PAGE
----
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~=, _approx

Approximate equality

Use only in the MuPAD Notebook Interface.

This functionality does not run in MATLAB.

Syntax

x ~= y
_approx(x, y)

Description

x ~= y symbolizes approximate equality.

x ~= y is equivalent to the function call _approx(x, y).

The operator ~= returns a symbolic expression representing an approximate equality for numerical values x and y. The calls bool(x ~= y) and is(x ~= y) check whether |float((x - y)/x)| < 10^(-DIGITS) is satisfied, provided x ≠ 0 and y ≠ 0. Thus, TRUE is returned if x and y coincide within the relative numerical precision set by DIGITS. For x = 0, the criterion is |float(y)| < 10^(-DIGITS). For y = 0, the criterion is |float(x)| < 10^(-DIGITS). If either x or y contains a symbolic object that cannot be converted to a real or complex floating point number, the functions bool and is return the value UNKNOWN.

Approximate equalities have two operands: the left hand side and the right hand side. One may use lhs and rhs to extract these operands.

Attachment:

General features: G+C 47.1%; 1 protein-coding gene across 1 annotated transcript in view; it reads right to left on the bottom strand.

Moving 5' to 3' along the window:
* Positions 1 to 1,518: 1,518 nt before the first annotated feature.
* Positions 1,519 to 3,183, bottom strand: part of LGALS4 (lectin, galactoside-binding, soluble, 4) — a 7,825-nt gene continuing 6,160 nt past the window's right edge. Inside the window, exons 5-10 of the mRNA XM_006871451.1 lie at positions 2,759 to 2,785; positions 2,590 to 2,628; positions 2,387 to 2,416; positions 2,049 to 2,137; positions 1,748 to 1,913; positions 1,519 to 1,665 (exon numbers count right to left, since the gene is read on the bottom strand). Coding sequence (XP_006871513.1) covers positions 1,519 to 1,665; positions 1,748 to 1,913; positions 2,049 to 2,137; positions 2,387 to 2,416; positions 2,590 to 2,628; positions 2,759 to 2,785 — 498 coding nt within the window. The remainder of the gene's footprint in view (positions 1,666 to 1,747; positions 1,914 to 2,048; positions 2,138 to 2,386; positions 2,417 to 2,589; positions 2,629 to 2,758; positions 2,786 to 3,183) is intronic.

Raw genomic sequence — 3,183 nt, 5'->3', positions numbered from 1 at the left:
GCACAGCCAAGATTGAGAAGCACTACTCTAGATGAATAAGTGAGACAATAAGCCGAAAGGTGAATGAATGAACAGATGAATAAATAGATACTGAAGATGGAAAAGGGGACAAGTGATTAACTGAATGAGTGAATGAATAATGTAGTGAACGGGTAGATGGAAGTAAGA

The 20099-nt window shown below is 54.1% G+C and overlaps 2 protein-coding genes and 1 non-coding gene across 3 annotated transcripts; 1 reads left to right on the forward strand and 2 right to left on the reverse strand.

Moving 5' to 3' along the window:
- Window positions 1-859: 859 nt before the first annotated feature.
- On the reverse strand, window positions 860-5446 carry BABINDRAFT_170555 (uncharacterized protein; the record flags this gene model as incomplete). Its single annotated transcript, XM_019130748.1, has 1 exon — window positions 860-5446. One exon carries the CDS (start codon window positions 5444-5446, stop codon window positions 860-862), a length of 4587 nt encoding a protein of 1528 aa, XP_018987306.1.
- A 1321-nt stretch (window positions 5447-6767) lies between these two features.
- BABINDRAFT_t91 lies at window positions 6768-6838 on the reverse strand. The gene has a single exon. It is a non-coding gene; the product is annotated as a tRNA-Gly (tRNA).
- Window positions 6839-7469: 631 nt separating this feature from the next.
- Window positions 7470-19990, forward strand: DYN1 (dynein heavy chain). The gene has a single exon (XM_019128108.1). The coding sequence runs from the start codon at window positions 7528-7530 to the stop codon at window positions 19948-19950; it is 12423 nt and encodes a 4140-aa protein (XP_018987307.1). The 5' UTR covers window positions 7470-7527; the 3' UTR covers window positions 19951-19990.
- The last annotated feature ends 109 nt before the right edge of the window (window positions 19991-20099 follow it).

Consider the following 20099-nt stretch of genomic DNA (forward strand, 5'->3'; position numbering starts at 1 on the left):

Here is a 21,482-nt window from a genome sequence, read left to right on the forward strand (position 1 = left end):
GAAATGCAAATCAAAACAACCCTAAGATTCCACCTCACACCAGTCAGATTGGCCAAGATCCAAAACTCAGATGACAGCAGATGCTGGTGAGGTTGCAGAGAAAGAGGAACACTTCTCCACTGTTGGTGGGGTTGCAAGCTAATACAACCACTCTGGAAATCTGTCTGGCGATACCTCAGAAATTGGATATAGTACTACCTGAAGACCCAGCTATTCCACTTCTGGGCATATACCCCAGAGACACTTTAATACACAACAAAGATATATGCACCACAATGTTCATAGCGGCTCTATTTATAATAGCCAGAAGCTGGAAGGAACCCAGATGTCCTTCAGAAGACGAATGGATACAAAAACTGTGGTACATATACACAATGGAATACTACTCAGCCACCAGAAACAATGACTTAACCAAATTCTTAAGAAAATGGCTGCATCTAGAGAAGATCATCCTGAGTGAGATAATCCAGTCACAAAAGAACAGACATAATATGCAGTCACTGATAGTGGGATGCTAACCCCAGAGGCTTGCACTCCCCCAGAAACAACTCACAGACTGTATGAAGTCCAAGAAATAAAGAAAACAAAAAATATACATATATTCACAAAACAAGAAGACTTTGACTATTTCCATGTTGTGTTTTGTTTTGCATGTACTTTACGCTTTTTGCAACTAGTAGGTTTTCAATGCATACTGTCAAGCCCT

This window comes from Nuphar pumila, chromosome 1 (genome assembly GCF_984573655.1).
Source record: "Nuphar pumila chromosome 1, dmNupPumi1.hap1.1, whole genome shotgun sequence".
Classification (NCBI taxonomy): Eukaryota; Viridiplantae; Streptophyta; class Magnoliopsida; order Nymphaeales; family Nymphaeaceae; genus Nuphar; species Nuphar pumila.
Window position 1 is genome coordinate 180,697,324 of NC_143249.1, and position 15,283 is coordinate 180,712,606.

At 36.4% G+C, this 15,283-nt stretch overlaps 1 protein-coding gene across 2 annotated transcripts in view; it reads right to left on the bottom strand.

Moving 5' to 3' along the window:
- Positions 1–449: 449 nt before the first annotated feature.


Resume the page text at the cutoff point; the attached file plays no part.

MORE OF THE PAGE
Note:   a ~= b is not equivalent to a - b ~= 0.

Examples

Example 1

In the following, note the difference between syntactical and numerical equality. The numbers 1.5 and coincide numerically. However, 1.5 is of domain type DOM_FLOAT, whereas is of domain type DOM_RAT. Consequently, they are not regarded as equal in the following syntactical test:

1.5 = 3/2; bool(%)

If floating-point numbers are involved, one should rather use the operator ~= instead of =. The functions bool and is test whether the floating-point approximations coincide up to the relative precision given by DIGITS:

1.5 ~= 3/2; 
bool(1.5 ~= 3/2);
is(1.5 ~= 3/2);

The following expressions coincide syntactically:

_equal(1/x, diff(ln(x),x)); bool(%)

The Boolean operator not converts equalities and inequalities:

not a = b, not a <> b

Example 2

The examples below demonstrate how = and <> deal with non-mathematical objects and data structures:

if "text" = "t"."e"."x"."t" then "yes" else "no" end

bool(table(a = PI) <> table(a = sqrt(2)))

Example 3

We demonstrate the difference between the syntactical test via bool and the semantical test via testeq:

bool(1 = x/(x + y) + y/(x + y)), testeq(1 = x/(x + y) + y/(x + y))

Example 4

Equations and inequalities are typical input objects for system functions such as solve:

solve(x^2 - 2*x = -1, x)

solve(x^2 - 2*x <> -1, x)

Parameters

x, y

Arbitrary MuPAD® objects

Return Values

Expression of type "_approx".

See Also

MuPAD Functions

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